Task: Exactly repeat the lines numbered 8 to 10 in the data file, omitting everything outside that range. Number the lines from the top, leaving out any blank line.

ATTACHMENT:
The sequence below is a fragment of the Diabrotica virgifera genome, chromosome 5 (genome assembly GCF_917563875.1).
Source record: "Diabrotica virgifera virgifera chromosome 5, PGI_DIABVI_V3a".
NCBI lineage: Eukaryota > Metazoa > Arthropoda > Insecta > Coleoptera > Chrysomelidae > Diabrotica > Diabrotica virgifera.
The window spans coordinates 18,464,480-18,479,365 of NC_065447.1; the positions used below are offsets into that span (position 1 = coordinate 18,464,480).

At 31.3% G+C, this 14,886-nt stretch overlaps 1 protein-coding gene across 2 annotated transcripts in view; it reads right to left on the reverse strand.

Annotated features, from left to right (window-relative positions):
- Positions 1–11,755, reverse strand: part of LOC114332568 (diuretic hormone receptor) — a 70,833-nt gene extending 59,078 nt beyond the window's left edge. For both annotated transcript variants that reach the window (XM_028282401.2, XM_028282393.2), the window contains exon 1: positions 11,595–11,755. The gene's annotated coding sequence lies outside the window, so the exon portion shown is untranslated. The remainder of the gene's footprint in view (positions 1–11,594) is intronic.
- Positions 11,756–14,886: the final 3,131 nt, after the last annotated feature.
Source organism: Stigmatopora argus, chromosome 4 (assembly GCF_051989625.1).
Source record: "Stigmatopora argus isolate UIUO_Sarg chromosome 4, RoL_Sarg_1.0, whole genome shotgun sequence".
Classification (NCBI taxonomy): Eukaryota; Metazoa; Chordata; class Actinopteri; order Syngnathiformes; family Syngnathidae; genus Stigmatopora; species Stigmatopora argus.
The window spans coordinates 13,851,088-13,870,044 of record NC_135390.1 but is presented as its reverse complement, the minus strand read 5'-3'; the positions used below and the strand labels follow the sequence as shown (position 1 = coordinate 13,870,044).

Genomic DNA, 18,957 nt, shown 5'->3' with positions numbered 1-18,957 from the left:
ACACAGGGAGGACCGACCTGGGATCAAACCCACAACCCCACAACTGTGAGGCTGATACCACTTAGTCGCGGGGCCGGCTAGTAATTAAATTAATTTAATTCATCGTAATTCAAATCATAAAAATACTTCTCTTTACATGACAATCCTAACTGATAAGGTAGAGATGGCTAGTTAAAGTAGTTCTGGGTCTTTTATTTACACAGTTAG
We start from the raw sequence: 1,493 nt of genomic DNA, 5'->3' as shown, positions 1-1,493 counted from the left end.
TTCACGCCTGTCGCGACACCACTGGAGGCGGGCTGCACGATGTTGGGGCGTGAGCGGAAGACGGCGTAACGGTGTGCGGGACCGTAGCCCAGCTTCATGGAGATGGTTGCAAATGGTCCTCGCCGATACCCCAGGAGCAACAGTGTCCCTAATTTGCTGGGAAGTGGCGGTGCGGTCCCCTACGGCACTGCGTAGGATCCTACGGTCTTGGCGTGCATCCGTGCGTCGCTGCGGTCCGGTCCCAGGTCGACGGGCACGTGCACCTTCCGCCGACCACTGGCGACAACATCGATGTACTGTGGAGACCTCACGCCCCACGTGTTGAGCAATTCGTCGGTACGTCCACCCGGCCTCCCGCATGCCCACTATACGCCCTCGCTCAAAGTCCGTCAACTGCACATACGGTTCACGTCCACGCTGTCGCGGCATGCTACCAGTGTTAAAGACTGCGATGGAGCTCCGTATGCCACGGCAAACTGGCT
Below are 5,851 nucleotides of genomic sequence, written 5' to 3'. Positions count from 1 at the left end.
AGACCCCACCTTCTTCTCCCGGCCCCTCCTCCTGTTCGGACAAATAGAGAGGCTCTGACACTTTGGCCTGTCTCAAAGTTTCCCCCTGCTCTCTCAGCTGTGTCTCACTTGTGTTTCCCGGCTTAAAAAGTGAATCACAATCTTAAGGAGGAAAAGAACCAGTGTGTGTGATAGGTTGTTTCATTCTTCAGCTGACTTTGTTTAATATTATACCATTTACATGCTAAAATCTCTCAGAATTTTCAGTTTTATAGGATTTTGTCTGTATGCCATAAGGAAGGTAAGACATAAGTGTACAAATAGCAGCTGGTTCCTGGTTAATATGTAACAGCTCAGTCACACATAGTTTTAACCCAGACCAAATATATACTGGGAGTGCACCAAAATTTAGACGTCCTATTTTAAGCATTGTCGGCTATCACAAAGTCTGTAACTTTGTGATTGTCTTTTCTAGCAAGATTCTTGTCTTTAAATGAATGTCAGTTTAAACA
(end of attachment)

- Positions 11,756–14,886: the final 3,131 nt, after the last annotated feature.
Source organism: Stigmatopora argus, chromosome 4 (assembly GCF_051989625.1).
Source record: "Stigmatopora argus isolate UIUO_Sarg chromosome 4, RoL_Sarg_1.0, whole genome shotgun sequence".